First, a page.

Great advice. However, I, like most everyone who works with some kind of PC sitting in front of them all day, spend most of the day responding to e-mail, creating presentations, working on documents, attending meetings, Tweeting, etc. In other words, taking the time out, as Tac suggests, first thing, going over the daily news and posts and then writing about what I find takes a discipline I haven’t really cultivated yet. I guess part of my hesitation has to do with the organizational expectations around e-mail. I have, in the past, tried to remind my colleagues (and myself in my more hassled moments) that e-mail is designed to be asynchronous and that it is unlikely that, if I do not respond to a particular mail for an additional 30+ minutes, the world will end or someone will die….just take a deep breath and allow myself to do something that may contribute to the conversation in the greater community that is the Web. Then I can jump into the swamp-like morass that is daily e-mail.
So I guess this is a good activity……
That’s the idea: Green
I feel that there are a lot of possibilities with a more abstract phrase/word. Aside from the most currently common definition today (environmentally friendly) and the obvious definition (um……well, green…), several others come to mind easily:
- Overcome with envy
A few other associations come to mind:
- green belt
- green card
- little green men
- green thumb
- greens keeping
- green light
- green tea
Given the breadth of experience and the depth of creative talent in this class, I feel that this would be an exciting topic.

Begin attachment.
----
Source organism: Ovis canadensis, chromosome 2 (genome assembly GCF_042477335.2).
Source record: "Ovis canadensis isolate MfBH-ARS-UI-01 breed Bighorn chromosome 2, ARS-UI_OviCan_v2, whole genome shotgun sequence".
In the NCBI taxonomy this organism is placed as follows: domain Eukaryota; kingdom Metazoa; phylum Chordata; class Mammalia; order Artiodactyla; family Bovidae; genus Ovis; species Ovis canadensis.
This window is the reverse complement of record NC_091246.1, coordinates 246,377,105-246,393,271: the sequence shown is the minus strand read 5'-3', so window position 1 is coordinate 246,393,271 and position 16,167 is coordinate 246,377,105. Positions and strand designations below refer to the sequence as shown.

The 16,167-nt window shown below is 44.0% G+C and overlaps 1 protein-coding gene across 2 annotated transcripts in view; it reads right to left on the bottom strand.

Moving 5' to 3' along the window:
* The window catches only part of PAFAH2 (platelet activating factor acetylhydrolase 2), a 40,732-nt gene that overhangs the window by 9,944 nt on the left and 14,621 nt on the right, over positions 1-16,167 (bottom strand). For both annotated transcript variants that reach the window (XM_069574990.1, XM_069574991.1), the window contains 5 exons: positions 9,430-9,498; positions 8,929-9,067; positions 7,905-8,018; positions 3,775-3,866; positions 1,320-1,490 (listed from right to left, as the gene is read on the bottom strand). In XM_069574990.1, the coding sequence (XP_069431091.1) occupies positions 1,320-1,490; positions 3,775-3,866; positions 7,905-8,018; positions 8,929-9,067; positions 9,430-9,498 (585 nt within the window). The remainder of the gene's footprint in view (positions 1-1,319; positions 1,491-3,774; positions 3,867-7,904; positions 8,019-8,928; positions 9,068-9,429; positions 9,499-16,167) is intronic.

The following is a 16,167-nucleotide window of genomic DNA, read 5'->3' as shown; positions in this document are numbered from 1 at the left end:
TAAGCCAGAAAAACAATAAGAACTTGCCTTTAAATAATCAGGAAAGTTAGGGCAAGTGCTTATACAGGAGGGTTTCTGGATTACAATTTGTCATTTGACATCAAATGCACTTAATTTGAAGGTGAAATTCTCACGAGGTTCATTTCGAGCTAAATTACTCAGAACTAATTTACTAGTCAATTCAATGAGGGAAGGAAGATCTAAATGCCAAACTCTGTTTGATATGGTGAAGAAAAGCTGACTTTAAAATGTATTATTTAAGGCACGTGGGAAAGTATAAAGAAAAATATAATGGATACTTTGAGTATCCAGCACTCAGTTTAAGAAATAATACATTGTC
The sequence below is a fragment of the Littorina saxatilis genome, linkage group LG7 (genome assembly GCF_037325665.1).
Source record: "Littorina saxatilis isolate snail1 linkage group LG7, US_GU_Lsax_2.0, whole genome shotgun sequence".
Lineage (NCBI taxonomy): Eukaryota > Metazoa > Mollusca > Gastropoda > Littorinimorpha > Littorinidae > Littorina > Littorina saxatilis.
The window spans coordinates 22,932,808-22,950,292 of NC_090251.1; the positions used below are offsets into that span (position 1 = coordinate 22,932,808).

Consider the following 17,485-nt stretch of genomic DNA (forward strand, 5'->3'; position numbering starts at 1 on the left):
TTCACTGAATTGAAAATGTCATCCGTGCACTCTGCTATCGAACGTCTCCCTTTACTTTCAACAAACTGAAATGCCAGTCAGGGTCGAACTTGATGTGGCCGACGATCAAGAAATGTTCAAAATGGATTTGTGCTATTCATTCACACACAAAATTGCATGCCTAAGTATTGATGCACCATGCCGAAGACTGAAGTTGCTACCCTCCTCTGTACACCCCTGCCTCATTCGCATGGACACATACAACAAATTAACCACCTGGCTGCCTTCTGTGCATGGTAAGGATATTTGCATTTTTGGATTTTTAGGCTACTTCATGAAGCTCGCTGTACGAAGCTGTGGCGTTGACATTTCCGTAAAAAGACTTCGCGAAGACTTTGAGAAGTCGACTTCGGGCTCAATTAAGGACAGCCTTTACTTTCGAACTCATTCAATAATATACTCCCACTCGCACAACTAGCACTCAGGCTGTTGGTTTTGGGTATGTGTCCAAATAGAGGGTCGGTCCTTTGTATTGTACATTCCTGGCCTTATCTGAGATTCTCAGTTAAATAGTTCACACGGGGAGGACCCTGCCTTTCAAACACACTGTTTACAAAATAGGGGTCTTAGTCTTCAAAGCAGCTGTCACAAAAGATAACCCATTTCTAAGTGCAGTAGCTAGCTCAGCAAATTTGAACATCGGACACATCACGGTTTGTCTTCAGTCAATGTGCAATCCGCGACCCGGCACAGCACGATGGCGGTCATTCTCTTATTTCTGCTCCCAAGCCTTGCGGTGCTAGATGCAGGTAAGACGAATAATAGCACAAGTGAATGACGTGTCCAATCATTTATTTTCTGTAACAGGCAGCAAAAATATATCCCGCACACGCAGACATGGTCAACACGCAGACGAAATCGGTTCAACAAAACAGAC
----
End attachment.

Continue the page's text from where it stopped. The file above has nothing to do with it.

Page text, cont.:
In the several roles I have online (professional, educational, consultative, personal) I find that I have to cope with varying degrees of perceived authenticity. I’ve been reading Made to Stick by Chip and Dan Heath, partly because I’m a storyteller and I appreciate being able to look at the way I formulate ideas and thoughts into stories in more a narrative arc, and partly because of the Web Strategies for Storytelling class I am taking this Fall at the University of Washington in conjunction with my Master of Communication in Digital Media (MCDM) program.
Anyway, the chapter I’m reading now is on the credibility of your story. Since credibility leads pretty much straight to authenticity, I started to think about how credible I am in each of these arenas and how that came about (and how it might change). Not surprisingly, the online roles that are bolstered to some degree by personal, face-to-face contact carry a different quality of credibility. This really points up the nature of the more human nature of social media (“I’ve met you, I know you a little better, and that helps me trust what you say.”). It also points to the challenges of online roles that have little or no face-to-face components.
I watched an online video today on Jason Falls’ blog about four books he recommended reading. Although I only came upon his blog (“met him”, if you will) today, he has attained greater credibility with me because of two things:
- His video book reviews. He has personalized an experience that is important to me; I enjoy hearing about good books in my chats with friends and colleagues, and the video creates an openness that reached past what a simple blog post book review would have done.
- I already have two of the four books on my Kindle. OK, so that’s serendipity, but it strengthens his other recommendations to me. And it also made me bookmark his blog….
So these are all things that I want to get to. The kind of online credibility and authenticity that makes a first-time visitor go with your recommendations (or at least some of them) and want to come back for more.